Religious Education Curriculum
“My religion is very simple. My religion is kindness.”- Dalai Lama
At South View Community Primary School, we believe that it is essential for all our children to learn from and about religion so that they can understand, respect and tolerate the opinions and behaviours of others.
Through Religious Education, children will develop their knowledge of the world faiths, consider spiritual and moral views and the values and traditions of a rich and diverse community.
We encourage curiosity within our children, so they ask questions about the world and to be reflective about their own beliefs, values and experiences. Our Religious Education curriculum is enhanced further through strong links with the local community.
We follow the Lincolnshire Agreed Syllabus for RE at South View, developing rich subject knowledge that promotes curiosity, questioning and evaluation. In EYFS children follow the EYFS framework. In Key Stage 1 the children learn about Christianity and Islam and in Key stage 2, Hinduism and Humanism (UKS2) are introduced. Each half-term covers aspects of Believing, Living and Thinking. SMSC links are made when appropriate.
Using the religious calendar, links are also made to assemblies and whole-school visits to the local Abbey which are made at least twice a year.
KS1 children receive a 45 minute taught RE lesson per week as well as assemblies on religious matters regularly, unless a sequence of lessons are replaced by a themed day.
KS2 children receive a 1 hour weekly RE Lesson with additional religious assemblies and theme days.
The impact of RE at the South View is categorised between both learning about and learning from religion.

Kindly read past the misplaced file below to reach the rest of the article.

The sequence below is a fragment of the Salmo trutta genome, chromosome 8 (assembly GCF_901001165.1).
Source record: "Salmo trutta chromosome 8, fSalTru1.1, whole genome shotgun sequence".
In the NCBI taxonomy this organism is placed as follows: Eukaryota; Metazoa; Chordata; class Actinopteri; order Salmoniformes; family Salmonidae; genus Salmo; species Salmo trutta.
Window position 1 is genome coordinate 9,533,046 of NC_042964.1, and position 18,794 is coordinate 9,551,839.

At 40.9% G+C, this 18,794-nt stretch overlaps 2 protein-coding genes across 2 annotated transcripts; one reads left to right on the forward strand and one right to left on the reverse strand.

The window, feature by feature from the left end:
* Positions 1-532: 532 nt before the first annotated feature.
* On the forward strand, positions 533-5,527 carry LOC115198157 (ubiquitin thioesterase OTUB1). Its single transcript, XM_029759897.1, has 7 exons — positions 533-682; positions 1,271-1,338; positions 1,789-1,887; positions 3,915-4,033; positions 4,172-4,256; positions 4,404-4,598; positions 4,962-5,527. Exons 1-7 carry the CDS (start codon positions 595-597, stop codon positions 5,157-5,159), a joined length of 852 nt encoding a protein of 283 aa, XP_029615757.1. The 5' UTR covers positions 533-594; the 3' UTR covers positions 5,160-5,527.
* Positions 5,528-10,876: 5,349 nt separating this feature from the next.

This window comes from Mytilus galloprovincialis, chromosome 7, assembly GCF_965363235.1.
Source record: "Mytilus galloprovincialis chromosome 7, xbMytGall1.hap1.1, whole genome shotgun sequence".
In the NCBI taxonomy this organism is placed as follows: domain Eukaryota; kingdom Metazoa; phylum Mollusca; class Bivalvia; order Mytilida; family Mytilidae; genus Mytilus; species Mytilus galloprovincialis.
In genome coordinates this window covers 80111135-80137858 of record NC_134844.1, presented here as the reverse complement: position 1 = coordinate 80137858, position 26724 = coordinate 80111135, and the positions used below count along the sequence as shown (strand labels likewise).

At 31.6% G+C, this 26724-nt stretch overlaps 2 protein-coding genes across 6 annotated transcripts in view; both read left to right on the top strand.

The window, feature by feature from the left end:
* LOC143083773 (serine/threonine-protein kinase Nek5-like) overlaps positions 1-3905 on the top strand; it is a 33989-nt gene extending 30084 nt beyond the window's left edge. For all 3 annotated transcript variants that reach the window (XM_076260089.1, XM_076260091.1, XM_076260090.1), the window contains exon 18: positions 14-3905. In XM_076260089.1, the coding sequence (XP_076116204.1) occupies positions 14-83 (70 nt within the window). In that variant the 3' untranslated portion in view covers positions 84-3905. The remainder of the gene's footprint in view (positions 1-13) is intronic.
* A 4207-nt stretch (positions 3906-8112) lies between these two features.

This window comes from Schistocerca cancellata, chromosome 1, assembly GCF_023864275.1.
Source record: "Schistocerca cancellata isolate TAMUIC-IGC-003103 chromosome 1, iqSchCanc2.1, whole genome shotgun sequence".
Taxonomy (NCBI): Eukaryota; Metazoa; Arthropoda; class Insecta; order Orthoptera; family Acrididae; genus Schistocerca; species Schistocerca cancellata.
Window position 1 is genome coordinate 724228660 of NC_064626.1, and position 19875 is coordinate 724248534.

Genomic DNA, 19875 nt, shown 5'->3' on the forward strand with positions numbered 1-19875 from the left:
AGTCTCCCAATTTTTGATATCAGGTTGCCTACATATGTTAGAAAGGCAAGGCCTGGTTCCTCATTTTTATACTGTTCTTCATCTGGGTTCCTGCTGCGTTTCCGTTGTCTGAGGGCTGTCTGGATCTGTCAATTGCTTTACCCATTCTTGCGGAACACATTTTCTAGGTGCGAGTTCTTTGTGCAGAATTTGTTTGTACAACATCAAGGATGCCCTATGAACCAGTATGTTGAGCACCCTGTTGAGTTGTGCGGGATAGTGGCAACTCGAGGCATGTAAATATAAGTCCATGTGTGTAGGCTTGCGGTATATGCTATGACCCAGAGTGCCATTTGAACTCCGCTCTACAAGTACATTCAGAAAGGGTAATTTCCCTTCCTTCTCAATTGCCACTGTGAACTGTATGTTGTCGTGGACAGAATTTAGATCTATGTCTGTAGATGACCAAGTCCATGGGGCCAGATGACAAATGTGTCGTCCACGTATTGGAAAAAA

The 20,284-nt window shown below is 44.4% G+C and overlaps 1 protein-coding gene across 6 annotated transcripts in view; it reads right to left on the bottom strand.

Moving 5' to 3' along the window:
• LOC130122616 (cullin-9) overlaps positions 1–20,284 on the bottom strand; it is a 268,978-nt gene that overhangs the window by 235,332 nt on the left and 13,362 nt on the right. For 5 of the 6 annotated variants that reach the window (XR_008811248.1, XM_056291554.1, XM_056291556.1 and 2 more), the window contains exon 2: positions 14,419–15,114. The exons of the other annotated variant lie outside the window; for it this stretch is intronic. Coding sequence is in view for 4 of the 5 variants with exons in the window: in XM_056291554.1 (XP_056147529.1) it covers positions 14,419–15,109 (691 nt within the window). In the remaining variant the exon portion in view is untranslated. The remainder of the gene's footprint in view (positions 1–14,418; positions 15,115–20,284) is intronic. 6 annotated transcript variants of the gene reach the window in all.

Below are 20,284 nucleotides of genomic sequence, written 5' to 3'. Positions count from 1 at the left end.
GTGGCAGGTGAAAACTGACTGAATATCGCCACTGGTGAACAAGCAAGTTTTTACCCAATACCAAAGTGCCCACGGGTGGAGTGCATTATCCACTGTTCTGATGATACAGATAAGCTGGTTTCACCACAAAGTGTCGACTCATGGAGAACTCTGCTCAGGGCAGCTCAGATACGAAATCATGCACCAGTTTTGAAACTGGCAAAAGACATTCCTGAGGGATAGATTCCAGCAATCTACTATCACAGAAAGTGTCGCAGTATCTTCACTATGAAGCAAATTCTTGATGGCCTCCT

By the end of KS1, children will be able to retell and answer questions about a story and describe what some people believe. They will also describe similarities between faiths as well as religious symbols, actions and lifestyles. They will talk about their own life and the lives of others with interest and respect. By the end of Year 2, children will be able to talk with care and respect about things that are important to them and other people.
At the end of KS2, children will have used holy texts and other sources to find out what religions teach about big life questions and use what they have found out to argue their point. They will be able to explain how different religious practices have developed and the effect these have on believers, communities and society. Children will be expected to use accurate religious vocabulary to explain the significance of symbols, actions, words, lifestyle and art for different believers.
By the end of KS2, children will have the ability to use evidence and reasoning to describe their own beliefs and challenges of belonging to their own culture, or a different culture by explaining their own views, the views of others, human nature and society and be able to empathise and show respect. Pupils will have used evidence and reasoning to describe their own and other people’s ideas about the meaning, purpose and truths of life. They will be expected to link beliefs and teaching to ethical world issues that are important to them and make connections across faiths.
History of the Abbey of Crowland
Crowland Abbey was a monastery of the Benedictine Order in Lincolnshire, sixteen miles from Stamford and thirteen from Peterborough. It was founded in memory of St. Guthlac early in the eighth century by Ethelbald, King of Mercia, but was entirely destroyed and the community slaughtered by the Danes in 866.
Refounded in the reign of King Edred, it was again destroyed by fire in 1091 but rebuilt about twenty years later by Abbot Joffrid. In 1170 the greater part of the abbey and church was once more burnt down and once more rebuilt, under Abbot Edward. From this time the history of Crowland was one of growing and almost unbroken prosperity down to the time of the Dissolution. Richly endowed by royal and noble visitors to the shrine of St. Guthlac, it became one of the most opulent of East Anglian abbeys; and owing to its isolated position in the heart of the fen country, its security and peace were comparatively undisturbed during the great civil wars and other national troubles.
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